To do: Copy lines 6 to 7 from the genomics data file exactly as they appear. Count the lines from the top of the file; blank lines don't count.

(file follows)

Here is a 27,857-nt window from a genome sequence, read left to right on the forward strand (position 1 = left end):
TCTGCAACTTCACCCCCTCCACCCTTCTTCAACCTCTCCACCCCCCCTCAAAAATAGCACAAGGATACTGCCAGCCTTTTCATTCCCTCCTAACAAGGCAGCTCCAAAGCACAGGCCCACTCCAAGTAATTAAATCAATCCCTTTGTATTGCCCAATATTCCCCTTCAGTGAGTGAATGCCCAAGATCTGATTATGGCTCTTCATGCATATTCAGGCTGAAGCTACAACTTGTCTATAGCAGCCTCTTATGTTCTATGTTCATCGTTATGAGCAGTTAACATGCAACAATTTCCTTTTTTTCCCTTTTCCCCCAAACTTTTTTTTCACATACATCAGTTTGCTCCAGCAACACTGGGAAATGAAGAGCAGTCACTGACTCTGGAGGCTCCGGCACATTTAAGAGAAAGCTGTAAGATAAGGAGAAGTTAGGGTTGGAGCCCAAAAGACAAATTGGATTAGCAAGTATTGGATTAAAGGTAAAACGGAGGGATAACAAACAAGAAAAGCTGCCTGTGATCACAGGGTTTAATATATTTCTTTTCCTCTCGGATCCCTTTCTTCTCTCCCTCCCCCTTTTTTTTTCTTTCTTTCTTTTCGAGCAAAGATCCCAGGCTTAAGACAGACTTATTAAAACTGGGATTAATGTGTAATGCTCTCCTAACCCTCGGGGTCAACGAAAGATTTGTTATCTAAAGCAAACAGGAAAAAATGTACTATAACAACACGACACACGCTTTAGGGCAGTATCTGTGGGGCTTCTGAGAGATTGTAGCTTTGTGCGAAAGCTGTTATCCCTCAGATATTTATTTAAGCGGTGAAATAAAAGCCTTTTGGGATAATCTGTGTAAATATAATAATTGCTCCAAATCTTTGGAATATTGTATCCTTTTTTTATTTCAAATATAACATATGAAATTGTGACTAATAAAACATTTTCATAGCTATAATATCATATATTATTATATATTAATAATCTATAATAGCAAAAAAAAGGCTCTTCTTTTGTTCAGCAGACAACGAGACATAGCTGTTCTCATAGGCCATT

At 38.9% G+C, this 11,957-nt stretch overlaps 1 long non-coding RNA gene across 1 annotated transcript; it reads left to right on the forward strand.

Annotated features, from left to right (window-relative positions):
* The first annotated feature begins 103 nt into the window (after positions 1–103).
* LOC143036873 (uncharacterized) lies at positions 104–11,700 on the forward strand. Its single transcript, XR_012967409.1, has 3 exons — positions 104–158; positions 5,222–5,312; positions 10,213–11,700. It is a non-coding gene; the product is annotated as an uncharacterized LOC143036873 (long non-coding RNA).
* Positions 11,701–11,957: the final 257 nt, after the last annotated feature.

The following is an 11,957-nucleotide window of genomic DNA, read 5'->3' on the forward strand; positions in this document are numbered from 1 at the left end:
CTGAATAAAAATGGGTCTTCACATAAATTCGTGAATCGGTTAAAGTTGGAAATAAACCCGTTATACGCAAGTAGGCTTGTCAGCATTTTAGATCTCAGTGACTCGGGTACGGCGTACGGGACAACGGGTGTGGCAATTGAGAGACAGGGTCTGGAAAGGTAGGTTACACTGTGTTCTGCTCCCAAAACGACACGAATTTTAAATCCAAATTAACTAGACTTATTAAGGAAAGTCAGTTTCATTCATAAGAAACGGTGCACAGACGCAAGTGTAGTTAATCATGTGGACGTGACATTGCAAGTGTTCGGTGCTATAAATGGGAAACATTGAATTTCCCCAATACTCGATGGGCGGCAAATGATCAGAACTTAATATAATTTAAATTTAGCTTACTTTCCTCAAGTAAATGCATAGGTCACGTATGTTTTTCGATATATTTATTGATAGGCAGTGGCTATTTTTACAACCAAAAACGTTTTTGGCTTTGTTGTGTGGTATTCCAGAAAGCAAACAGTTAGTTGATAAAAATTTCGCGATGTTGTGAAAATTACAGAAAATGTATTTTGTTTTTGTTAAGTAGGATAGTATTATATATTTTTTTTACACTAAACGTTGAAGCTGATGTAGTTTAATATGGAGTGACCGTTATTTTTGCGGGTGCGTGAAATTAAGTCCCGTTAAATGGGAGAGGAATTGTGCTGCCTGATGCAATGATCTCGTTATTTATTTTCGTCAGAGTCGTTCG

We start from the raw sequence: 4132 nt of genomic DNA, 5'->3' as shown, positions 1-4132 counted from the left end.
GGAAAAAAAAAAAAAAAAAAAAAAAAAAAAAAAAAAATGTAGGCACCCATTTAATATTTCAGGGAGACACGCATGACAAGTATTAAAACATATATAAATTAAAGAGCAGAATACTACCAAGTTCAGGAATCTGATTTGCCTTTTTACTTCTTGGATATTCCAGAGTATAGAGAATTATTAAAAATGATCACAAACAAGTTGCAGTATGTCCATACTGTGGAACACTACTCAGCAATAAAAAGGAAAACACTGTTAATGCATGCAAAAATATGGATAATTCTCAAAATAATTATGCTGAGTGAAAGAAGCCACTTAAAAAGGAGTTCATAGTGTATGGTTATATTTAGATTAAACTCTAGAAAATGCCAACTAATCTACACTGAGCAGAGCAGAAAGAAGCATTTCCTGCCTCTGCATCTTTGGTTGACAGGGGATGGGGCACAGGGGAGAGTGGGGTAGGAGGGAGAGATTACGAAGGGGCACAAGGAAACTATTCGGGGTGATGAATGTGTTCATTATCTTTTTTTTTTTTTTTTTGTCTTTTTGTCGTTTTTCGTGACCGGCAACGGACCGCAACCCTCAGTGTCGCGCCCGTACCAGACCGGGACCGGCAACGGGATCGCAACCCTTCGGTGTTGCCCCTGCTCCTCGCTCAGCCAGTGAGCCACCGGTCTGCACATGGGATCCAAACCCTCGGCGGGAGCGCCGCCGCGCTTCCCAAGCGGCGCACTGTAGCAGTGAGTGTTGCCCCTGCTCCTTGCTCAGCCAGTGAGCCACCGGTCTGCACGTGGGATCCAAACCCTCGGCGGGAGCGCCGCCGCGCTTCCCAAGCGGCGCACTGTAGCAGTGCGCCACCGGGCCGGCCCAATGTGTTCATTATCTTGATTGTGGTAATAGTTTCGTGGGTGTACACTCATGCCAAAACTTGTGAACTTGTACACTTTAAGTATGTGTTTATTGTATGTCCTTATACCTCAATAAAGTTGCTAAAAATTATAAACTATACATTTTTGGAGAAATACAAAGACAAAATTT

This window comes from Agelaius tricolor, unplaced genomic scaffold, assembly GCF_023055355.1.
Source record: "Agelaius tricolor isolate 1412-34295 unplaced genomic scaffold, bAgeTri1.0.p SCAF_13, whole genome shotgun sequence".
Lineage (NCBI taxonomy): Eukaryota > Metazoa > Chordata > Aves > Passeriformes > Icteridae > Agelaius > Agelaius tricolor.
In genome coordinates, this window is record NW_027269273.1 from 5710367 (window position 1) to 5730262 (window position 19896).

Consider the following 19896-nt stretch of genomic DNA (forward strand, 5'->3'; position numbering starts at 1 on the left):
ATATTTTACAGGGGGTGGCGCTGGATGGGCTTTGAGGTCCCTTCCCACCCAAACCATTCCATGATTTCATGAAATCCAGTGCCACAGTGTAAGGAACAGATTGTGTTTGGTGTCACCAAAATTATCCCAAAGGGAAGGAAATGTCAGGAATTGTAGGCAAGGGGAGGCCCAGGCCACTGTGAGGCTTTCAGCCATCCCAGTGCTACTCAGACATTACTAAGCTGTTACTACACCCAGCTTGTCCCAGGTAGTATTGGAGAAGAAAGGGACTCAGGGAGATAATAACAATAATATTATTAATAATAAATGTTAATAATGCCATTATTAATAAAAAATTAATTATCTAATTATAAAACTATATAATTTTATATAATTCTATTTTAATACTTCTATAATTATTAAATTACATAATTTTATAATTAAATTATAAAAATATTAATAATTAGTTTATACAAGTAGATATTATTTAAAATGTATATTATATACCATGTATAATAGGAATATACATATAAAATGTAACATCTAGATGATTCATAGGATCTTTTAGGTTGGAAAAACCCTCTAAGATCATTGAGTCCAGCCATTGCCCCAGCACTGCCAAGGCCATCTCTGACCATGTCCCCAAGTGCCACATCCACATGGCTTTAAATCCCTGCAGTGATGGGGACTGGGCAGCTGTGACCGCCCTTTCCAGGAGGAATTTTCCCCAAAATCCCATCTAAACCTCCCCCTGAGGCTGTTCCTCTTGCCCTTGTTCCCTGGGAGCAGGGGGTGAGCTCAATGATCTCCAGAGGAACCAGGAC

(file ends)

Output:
* LOC143036873 (uncharacterized) lies at positions 104–11,700 on the forward strand. Its single transcript, XR_012967409.1, has 3 exons — positions 104–158; positions 5,222–5,312; positions 10,213–11,700. It is a non-coding gene; the product is annotated as an uncharacterized LOC143036873 (long non-coding RNA).
* Positions 11,701–11,957: the final 257 nt, after the last annotated feature.